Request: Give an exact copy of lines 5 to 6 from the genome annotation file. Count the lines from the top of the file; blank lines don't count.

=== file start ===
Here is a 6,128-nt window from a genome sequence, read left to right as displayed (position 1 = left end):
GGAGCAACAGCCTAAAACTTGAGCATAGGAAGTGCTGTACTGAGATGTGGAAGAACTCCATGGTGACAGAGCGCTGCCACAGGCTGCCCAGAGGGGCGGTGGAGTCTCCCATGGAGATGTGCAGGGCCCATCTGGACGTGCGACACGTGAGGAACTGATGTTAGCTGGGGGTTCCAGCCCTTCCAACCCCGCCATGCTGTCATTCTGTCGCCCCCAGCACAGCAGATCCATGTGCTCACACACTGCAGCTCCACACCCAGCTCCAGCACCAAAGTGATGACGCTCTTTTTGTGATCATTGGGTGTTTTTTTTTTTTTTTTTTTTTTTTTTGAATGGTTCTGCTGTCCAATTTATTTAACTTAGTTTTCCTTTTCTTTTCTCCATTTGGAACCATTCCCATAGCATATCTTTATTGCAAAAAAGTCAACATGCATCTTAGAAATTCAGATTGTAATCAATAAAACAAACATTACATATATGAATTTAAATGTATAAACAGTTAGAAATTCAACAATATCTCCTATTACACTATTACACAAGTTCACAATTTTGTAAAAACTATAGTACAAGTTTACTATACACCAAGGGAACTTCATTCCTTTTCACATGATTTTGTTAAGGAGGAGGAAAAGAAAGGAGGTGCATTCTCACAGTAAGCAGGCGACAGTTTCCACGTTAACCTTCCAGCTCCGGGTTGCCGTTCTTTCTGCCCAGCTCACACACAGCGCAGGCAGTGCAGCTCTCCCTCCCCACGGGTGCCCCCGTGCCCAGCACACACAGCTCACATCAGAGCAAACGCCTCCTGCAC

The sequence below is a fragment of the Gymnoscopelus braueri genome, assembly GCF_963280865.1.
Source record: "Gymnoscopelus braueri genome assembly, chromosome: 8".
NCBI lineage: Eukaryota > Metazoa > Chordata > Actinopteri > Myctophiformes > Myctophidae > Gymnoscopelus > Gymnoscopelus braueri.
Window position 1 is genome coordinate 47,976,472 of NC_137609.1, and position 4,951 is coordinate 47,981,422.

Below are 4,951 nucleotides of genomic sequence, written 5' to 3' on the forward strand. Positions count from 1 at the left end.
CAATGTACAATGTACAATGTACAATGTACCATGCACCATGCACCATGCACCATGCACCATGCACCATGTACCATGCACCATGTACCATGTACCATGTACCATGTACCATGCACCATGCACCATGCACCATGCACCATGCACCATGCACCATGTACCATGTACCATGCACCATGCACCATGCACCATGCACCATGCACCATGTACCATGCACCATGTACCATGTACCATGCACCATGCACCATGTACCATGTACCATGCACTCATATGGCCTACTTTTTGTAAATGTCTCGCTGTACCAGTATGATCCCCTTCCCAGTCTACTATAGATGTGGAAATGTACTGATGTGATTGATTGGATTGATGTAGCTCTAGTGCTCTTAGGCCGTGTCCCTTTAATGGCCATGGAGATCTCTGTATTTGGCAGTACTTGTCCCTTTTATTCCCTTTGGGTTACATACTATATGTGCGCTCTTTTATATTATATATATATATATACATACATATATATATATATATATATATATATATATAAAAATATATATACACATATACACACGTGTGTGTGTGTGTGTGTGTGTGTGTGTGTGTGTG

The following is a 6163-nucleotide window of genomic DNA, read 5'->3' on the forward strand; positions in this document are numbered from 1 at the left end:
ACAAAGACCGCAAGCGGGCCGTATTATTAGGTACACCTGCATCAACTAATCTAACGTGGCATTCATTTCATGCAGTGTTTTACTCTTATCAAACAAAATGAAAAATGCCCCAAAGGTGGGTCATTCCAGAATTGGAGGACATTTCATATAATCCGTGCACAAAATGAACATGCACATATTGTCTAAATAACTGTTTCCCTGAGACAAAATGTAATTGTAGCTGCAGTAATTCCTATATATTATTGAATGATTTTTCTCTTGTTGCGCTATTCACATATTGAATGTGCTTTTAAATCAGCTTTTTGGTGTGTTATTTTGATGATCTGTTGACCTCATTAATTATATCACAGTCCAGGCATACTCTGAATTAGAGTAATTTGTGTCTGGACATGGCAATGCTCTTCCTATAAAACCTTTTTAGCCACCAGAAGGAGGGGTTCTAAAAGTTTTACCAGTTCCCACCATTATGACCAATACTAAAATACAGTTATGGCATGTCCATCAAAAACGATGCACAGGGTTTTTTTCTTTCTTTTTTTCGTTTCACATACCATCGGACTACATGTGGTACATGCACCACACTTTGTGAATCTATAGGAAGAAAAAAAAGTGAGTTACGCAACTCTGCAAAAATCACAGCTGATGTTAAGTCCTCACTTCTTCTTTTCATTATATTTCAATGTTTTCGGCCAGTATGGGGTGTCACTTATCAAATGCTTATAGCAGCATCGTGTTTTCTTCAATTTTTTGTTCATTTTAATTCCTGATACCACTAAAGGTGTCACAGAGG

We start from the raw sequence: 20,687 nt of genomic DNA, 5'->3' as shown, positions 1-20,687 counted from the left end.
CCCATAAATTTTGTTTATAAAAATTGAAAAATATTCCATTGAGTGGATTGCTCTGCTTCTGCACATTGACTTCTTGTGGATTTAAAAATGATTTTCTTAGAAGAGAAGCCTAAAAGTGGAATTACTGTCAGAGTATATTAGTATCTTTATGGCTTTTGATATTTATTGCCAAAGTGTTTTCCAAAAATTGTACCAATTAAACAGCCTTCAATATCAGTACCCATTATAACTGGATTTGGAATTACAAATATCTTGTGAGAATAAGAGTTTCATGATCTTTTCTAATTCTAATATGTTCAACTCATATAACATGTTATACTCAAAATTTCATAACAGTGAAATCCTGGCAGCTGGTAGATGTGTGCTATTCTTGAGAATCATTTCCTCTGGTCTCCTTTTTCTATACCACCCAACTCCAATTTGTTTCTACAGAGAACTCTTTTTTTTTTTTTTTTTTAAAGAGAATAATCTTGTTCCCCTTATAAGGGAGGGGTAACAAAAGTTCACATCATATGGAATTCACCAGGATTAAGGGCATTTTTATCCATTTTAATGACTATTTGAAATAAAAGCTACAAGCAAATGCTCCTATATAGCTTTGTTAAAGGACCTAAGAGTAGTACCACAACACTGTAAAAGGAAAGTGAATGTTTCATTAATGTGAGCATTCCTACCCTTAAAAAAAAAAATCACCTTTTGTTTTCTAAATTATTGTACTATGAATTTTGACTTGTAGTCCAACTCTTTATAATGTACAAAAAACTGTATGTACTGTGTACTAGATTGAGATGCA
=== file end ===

NCBI lineage: Eukaryota > Metazoa > Chordata > Actinopteri > Myctophiformes > Myctophidae > Gymnoscopelus > Gymnoscopelus braueri.
Window position 1 is genome coordinate 47,976,472 of NC_137609.1, and position 4,951 is coordinate 47,981,422.